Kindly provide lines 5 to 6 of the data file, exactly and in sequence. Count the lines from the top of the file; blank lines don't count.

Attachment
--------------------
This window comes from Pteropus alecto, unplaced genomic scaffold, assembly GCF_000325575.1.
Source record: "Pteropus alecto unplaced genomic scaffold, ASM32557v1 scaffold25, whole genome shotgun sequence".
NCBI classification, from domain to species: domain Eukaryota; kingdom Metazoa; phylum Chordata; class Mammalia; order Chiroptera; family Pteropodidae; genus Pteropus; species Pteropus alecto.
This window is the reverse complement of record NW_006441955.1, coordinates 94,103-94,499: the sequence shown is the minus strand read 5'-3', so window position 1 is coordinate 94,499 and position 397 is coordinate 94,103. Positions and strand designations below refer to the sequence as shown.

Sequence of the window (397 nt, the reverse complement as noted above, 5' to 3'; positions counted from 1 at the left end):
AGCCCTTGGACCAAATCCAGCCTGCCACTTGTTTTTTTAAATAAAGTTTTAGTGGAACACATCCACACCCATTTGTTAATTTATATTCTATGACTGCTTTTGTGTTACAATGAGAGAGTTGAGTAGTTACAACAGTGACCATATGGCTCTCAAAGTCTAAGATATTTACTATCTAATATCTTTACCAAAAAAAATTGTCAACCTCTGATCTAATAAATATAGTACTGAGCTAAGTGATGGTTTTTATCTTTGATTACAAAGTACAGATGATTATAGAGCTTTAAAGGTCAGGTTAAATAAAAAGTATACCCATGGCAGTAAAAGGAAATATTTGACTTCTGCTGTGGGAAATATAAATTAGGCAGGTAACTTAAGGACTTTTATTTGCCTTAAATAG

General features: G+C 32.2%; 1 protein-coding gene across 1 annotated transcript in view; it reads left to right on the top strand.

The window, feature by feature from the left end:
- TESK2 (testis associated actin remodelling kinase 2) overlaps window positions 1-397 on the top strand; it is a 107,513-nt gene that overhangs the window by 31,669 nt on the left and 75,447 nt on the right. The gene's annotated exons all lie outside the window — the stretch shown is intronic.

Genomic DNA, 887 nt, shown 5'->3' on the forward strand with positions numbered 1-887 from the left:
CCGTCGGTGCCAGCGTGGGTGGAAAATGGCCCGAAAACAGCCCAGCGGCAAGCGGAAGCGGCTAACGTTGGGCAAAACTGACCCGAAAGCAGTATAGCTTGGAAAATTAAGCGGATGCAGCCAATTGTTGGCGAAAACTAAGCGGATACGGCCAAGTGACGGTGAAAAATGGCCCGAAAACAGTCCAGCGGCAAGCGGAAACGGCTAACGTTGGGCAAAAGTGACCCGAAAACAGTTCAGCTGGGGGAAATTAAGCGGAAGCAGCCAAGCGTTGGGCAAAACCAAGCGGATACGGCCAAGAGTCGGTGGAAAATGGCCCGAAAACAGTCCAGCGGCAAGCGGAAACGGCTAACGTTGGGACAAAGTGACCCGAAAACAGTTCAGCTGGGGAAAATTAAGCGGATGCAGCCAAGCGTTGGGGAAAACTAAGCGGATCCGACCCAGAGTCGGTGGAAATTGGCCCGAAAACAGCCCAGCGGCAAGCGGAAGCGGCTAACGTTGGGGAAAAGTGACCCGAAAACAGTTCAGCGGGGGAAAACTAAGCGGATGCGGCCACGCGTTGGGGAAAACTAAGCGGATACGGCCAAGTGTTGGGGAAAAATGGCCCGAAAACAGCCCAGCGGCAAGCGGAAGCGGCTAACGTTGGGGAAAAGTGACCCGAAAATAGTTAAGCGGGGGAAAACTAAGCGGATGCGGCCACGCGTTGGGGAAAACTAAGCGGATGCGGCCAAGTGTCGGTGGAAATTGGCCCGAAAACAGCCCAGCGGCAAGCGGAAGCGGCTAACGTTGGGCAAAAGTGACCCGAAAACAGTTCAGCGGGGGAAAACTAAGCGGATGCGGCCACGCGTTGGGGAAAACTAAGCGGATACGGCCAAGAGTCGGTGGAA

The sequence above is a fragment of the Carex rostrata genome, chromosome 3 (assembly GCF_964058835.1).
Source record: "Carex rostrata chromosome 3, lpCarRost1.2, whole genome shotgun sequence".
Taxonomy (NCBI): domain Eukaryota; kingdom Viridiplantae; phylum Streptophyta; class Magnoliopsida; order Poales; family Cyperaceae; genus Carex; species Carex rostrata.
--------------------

Sequence of the window (397 nt, the reverse complement as noted above, 5' to 3'; positions counted from 1 at the left end):
AGCCCTTGGACCAAATCCAGCCTGCCACTTGTTTTTTTAAATAAAGTTTTAGTGGAACACATCCACACCCATTTGTTAATTTATATTCTATGACTGCTTTTGTGTTACAATGAGAGAGTTGAGTAGTTACAACAGTGACCATATGGCTCTCAAAGTCTAAGATATTTACTATCTAATATCTTTACCAAAAAAAATTGTCAACCTCTGATCTAATAAATATAGTACTGAGCTAAGTGATGGTTTTTATCTTTGATTACAAAGTACAGATGATTATAGAGCTTTAAAGGTCAGGTTAAATAAAAAGTATACCCATGGCAGTAAAAGGAAATATTTGACTTCTGCTGTGGGAAATATAAATTAGGCAGGTAACTTAAGGACTTTTATTTGCCTTAAATAG